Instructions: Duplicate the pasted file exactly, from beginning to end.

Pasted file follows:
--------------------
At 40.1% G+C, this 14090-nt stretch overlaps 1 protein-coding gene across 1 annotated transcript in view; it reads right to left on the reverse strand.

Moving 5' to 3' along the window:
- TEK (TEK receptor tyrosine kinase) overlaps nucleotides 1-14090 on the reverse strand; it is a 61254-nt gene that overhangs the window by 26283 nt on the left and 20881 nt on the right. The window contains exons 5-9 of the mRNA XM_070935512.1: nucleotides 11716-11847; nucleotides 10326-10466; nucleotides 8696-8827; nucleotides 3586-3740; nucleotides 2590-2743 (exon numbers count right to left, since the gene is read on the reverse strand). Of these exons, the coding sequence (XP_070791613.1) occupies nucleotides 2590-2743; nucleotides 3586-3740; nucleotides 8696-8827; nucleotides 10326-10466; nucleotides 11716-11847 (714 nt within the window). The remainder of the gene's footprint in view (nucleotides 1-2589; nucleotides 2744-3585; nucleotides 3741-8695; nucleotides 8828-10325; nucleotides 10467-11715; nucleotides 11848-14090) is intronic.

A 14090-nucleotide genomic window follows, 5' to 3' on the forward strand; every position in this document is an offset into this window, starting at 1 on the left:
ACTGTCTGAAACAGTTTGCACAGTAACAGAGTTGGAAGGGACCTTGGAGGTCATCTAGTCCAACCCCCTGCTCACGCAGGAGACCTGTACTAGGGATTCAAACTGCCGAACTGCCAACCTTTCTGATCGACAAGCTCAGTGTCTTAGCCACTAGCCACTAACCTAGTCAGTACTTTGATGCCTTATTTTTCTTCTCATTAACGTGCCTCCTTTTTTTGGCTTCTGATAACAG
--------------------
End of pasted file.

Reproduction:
At 40.1% G+C, this 14090-nt stretch overlaps 1 protein-coding gene across 1 annotated transcript in view; it reads right to left on the reverse strand.

Moving 5' to 3' along the window:
- TEK (TEK receptor tyrosine kinase) overlaps nucleotides 1-14090 on the reverse strand; it is a 61254-nt gene that overhangs the window by 26283 nt on the left and 20881 nt on the right. The window contains exons 5-9 of the mRNA XM_070935512.1: nucleotides 11716-11847; nucleotides 10326-10466; nucleotides 8696-8827; nucleotides 3586-3740; nucleotides 2590-2743 (exon numbers count right to left, since the gene is read on the reverse strand). Of these exons, the coding sequence (XP_070791613.1) occupies nucleotides 2590-2743; nucleotides 3586-3740; nucleotides 8696-8827; nucleotides 10326-10466; nucleotides 11716-11847 (714 nt within the window). The remainder of the gene's footprint in view (nucleotides 1-2589; nucleotides 2744-3585; nucleotides 3741-8695; nucleotides 8828-10325; nucleotides 10467-11715; nucleotides 11848-14090) is intronic.

A 14090-nucleotide genomic window follows, 5' to 3' on the forward strand; every position in this document is an offset into this window, starting at 1 on the left:
ACTGTCTGAAACAGTTTGCACAGTAACAGAGTTGGAAGGGACCTTGGAGGTCATCTAGTCCAACCCCCTGCTCACGCAGGAGACCTGTACTAGGGATTCAAACTGCCGAACTGCCAACCTTTCTGATCGACAAGCTCAGTGTCTTAGCCACTAGCCACTAACCTAGTCAGTACTTTGATGCCTTATTTTTCTTCTCATTAACGTGCCTCCTTTTTTTGGCTTCTGATAACAG